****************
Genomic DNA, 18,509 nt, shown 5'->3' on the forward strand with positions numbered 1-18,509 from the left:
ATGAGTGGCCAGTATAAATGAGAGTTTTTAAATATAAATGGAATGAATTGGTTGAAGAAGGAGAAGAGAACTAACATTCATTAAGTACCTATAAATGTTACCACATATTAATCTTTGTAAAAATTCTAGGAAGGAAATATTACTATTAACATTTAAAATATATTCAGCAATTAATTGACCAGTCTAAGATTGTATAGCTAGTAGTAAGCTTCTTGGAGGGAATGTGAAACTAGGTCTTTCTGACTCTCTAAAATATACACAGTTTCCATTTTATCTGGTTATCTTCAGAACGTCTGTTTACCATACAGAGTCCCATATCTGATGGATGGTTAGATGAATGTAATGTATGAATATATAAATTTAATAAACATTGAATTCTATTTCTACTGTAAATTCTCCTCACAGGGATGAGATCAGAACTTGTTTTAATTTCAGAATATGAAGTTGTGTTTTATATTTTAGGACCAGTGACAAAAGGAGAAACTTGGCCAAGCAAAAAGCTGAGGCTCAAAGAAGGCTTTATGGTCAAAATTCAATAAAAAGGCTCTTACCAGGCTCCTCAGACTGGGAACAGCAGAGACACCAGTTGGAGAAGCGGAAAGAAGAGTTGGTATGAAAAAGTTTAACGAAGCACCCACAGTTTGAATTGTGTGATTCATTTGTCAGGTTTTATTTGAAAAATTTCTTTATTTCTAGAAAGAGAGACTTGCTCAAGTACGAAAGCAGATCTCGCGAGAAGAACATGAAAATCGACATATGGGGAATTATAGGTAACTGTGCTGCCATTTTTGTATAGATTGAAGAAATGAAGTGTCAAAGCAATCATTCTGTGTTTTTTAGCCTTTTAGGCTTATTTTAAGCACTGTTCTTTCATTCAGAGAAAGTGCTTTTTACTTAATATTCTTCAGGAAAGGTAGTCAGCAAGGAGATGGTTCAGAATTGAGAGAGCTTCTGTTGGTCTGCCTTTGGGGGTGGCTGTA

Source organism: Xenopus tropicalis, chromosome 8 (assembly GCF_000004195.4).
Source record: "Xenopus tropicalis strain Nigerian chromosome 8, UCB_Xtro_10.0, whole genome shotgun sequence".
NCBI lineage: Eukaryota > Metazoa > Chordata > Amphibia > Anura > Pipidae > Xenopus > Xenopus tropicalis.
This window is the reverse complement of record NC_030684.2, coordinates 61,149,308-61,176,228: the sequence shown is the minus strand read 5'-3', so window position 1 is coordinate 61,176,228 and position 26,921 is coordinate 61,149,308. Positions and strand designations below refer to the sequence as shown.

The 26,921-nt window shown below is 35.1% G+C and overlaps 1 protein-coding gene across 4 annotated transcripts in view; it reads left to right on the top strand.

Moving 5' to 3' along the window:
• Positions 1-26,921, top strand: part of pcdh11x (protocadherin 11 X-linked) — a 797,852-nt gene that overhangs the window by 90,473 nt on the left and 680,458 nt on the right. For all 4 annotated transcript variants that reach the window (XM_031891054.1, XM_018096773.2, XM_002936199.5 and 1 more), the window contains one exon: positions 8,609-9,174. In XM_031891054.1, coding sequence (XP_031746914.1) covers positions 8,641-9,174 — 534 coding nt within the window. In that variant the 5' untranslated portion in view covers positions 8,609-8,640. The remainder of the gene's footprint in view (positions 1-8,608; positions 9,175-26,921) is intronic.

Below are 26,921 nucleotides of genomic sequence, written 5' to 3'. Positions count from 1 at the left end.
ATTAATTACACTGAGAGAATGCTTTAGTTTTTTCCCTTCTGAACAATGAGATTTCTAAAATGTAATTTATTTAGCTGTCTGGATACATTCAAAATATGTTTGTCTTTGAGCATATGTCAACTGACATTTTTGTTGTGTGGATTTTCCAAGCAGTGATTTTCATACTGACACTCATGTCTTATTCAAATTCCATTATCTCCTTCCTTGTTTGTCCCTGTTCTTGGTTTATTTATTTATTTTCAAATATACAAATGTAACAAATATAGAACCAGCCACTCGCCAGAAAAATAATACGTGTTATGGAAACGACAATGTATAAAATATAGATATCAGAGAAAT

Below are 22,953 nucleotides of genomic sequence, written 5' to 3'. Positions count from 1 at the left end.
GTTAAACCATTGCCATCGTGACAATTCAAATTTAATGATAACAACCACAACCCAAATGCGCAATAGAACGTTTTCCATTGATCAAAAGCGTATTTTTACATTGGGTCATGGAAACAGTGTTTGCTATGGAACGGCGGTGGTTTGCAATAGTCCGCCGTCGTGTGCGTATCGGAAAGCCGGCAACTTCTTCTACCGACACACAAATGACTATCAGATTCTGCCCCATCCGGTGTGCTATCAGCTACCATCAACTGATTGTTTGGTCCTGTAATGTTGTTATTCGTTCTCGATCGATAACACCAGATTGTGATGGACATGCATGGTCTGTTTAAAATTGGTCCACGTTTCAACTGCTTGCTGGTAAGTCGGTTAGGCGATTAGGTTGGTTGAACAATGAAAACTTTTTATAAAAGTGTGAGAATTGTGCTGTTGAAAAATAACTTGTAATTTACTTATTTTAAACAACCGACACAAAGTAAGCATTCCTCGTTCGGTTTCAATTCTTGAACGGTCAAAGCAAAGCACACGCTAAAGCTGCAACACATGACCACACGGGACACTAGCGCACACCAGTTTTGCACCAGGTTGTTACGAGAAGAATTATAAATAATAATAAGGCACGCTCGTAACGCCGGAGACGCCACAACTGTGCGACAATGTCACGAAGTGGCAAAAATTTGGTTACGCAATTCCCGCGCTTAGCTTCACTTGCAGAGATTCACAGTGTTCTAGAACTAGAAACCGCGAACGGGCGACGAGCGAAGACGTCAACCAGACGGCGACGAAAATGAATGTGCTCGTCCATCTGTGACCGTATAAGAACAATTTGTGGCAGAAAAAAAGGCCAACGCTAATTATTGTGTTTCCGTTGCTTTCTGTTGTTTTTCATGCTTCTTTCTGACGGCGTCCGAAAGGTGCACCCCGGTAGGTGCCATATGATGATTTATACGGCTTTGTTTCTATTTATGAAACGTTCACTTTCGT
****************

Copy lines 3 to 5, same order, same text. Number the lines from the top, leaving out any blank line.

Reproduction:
Source organism: Xenopus tropicalis, chromosome 8 (assembly GCF_000004195.4).
Source record: "Xenopus tropicalis strain Nigerian chromosome 8, UCB_Xtro_10.0, whole genome shotgun sequence".
NCBI lineage: Eukaryota > Metazoa > Chordata > Amphibia > Anura > Pipidae > Xenopus > Xenopus tropicalis.